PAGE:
Madam Speaker, I confirm that the Bloc Québécois will support this bill. We will do so in good faith once again. We believe that increasing penalties for crimes such as the possession of unlawfully imported firearms is the right thing to do.
At first glance, the bill is not creating new rights; it is just saying that committing this offence will result in harsher penalties for subsequent offences. One can hardly be against such a proposal.
However, I believe that we should be cautious on two counts. I said I would vote in favour of this bill, but I keep thinking that we must be vigilant about one thing. Personally, I am not keen on the idea of minimum sentencing for crimes. I think that we should trust our justice system and our judges who are capable of assessing situations on a case-by-case basis.
It is rare to find two cases that are exactly the same. There are always subtle differences. These differences must be taken into account, and judges are usually in a position to do so. Yes, it takes mandatory minimums. We are here to legislate, we want to create a legal framework and we agree on that. However, I do have a caveat. Mandatory minimums are not a cure-all. We must be very careful that we do not restrict in any way a judge's latitude to make important distinctions.
I have another caveat. We must not think that by increasing penalties for the possession of illegal firearms we are addressing all problems related to gun control. The opposite is true. This measure will likely have an impact, or at least we hope it will, since we do not want to create legislation for no reason. Still, the impact will be relatively marginal.
The Toronto chief of police recently said that more than half of the gun crimes committed in his city involved guns that were legally purchased. Illegal guns are obviously not a good thing, but although our own firearms market here, in Canada and Quebec, is subject to some restrictions, it enjoys permissions that must be controlled.
Last spring, on May 1, an order was made, and the Canadian government created a regulation that added some 1,500 types of firearms to the prohibited assault-style firearms registry. At the time, it was argued that assault-style firearms were not meant for hunting. Nobody wants to stop a hunter from bagging a deer every year, but nobody needs a machine gun to hunt deer. Many a good hunter will hunt with bow and arrow. The government does not want to ban hunting, but it says that assault weapons, weapons used to kill other humans, weapons of war, do not belong in Quebec or in Canada. The government therefore decided to ban them by order in the spring. Almost all of us agreed on that.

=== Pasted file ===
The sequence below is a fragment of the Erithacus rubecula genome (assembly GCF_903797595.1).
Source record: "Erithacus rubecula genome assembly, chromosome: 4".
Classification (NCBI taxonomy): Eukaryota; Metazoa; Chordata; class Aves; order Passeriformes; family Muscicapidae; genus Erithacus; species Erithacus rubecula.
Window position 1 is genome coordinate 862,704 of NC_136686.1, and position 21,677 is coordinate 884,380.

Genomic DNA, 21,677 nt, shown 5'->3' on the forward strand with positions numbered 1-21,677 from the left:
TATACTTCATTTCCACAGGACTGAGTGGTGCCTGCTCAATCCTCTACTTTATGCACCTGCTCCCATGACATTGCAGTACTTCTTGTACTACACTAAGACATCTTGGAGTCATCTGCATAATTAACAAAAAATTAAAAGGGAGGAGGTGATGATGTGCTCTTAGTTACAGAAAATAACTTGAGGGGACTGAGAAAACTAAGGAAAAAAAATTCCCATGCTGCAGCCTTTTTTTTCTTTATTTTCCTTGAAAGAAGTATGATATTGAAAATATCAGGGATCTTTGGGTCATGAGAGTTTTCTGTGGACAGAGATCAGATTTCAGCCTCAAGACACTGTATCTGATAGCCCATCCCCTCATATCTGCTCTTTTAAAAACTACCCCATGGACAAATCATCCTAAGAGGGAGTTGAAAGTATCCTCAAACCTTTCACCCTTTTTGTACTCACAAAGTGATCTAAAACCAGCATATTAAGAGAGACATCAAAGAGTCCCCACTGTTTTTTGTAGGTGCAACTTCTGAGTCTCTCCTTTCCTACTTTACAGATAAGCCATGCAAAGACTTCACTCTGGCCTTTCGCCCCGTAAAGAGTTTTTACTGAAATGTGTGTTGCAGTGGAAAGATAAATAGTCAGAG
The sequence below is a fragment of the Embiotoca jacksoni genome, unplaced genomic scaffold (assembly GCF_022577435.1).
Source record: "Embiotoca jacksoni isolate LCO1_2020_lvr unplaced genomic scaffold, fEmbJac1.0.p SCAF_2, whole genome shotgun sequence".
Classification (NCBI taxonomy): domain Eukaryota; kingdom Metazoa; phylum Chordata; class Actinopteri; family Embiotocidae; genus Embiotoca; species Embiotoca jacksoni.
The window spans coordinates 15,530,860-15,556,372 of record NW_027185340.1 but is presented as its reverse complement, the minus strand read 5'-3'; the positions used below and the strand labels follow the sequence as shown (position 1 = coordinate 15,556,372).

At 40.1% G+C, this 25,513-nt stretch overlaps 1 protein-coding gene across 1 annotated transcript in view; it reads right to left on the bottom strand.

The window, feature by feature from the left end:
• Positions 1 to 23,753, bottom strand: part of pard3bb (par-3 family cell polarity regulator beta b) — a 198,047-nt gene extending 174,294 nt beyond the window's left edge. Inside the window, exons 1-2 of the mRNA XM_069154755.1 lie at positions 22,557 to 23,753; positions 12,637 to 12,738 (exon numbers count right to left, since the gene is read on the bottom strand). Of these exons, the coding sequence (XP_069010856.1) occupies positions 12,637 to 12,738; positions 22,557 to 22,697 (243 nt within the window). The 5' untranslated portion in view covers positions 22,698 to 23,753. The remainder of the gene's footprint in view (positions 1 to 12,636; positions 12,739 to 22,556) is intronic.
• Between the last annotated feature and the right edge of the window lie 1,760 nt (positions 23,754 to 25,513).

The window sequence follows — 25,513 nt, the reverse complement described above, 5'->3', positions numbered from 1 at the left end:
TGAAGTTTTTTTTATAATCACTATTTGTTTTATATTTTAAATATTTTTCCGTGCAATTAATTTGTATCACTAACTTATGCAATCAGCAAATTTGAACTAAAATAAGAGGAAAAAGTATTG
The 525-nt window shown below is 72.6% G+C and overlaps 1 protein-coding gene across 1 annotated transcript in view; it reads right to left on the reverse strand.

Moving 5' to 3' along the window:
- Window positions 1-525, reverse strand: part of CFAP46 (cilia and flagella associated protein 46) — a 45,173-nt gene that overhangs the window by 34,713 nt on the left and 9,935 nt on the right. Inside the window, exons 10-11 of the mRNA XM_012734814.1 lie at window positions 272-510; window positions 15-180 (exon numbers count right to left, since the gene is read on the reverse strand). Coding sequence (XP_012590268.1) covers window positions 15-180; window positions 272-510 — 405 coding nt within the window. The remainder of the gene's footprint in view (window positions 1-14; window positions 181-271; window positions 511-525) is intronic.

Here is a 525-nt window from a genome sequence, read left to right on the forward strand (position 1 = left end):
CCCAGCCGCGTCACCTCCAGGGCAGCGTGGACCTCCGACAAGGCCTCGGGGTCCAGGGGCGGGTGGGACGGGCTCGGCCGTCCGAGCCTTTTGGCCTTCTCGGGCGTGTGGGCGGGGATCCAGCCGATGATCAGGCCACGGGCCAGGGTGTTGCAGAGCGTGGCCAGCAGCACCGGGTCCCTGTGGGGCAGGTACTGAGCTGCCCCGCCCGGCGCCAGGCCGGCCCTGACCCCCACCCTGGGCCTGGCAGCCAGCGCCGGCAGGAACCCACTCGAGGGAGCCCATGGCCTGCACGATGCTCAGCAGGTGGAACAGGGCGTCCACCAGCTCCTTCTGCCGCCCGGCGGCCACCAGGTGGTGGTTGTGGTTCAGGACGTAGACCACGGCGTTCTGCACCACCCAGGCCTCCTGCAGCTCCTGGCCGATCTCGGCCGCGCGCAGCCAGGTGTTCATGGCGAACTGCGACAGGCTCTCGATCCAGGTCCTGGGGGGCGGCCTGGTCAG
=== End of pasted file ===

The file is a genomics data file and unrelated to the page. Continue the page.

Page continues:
That being said, we look forward to seeing what happens as a result of this ban. I look forward to it, in any case, since the result will be the mandatory buyback program for firearms. Now, we heard our Prime Minister dither on that, and he spoke about an optional buyback program at one point. Someone who purchased an assault weapon that is now banned would not be forced to bring it back if they bought it before it was banned. The government is removing the teeth from this worthwhile gun control process.
This buyback program must be mandatory, and I hope that the government will soon introduce a bill for the optional buyback program. This must be done through a bill. I have not heard any talk about that yet. However, I invite our Liberal colleagues to introduce one as quickly as possible so that we can work on it and finally have a logical next step. We started off in the right direction, but now it seems we are zigzagging a little. I want us to continue in the right direction. I do not want to see any dithering.
In my opinion, the Bloc Québécois would be prepared to vote in favour of a mandatory buyback program for illegal firearms; in fact, we would like that to happen as soon as possible.
In short, we will support my colleague's very virtuous Bill C-238, noting that minimum sentences are not a cure-all. I still have reservations about that, but I think it is justified in this case. We will support it.
Let me add another caveat. Bill C-238 must not be used as an excuse to not go further when it comes to the mandatory buyback program for the firearms that were banned last spring. That is essential in our society.